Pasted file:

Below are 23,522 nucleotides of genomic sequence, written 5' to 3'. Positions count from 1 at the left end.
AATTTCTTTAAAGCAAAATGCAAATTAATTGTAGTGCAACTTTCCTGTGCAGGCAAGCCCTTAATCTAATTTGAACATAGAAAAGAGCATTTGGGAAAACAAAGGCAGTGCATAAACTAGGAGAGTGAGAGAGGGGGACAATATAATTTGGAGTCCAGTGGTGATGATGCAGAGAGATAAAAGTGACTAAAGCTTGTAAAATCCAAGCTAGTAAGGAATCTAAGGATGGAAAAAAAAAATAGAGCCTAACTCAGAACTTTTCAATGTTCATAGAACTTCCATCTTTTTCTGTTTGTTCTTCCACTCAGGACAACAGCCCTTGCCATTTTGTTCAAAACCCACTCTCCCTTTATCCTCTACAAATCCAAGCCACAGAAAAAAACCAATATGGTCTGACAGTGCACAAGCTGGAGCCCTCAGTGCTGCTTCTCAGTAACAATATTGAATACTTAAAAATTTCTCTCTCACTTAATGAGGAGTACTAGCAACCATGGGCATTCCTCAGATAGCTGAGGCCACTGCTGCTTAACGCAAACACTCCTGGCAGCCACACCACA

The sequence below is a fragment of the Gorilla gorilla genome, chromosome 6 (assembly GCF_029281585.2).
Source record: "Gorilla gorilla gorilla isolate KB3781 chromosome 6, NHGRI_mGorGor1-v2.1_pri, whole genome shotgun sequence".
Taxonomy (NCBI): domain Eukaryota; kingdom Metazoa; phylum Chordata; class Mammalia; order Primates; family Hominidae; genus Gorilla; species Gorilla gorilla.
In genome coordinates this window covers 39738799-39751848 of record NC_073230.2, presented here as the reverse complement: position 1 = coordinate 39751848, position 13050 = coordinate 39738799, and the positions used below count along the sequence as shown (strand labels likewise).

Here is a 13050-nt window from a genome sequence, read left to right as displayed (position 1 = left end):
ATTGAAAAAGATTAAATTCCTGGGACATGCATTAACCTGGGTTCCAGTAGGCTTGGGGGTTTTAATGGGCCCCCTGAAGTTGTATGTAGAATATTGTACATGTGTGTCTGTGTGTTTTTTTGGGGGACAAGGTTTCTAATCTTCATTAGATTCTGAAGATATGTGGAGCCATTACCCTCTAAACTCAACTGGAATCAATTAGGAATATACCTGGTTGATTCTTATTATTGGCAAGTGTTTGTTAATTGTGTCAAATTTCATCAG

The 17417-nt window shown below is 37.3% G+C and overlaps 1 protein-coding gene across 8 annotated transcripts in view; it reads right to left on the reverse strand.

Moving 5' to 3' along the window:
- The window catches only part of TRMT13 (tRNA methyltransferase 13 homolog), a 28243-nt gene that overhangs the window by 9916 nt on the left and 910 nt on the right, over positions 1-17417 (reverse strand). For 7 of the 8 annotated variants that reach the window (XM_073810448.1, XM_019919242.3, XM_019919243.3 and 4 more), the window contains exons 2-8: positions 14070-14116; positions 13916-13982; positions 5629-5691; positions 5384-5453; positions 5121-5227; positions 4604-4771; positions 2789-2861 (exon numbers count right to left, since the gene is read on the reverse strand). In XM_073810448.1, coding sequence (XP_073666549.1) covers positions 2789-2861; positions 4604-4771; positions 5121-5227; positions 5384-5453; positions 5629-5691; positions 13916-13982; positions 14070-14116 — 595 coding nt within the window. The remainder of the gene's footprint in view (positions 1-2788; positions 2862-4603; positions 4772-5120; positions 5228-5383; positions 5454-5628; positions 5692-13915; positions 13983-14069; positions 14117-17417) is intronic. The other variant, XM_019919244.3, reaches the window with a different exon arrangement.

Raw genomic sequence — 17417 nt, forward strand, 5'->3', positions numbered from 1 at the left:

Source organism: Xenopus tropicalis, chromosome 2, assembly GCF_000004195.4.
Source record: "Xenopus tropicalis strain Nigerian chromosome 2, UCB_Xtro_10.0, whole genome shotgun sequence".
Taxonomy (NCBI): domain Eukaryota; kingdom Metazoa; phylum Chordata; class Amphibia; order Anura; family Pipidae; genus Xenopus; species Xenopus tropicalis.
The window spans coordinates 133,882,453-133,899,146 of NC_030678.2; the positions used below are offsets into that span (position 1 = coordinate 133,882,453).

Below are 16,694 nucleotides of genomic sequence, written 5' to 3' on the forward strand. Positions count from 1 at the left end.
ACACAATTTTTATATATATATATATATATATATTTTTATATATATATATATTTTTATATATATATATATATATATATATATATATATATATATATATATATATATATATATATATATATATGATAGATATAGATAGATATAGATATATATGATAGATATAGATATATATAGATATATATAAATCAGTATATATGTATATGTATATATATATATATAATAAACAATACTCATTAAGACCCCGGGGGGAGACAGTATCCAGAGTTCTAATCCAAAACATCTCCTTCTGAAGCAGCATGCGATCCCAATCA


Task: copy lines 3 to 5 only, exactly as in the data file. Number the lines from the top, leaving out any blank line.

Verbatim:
The sequence below is a fragment of the Gorilla gorilla genome, chromosome 6 (assembly GCF_029281585.2).
Source record: "Gorilla gorilla gorilla isolate KB3781 chromosome 6, NHGRI_mGorGor1-v2.1_pri, whole genome shotgun sequence".
Taxonomy (NCBI): domain Eukaryota; kingdom Metazoa; phylum Chordata; class Mammalia; order Primates; family Hominidae; genus Gorilla; species Gorilla gorilla.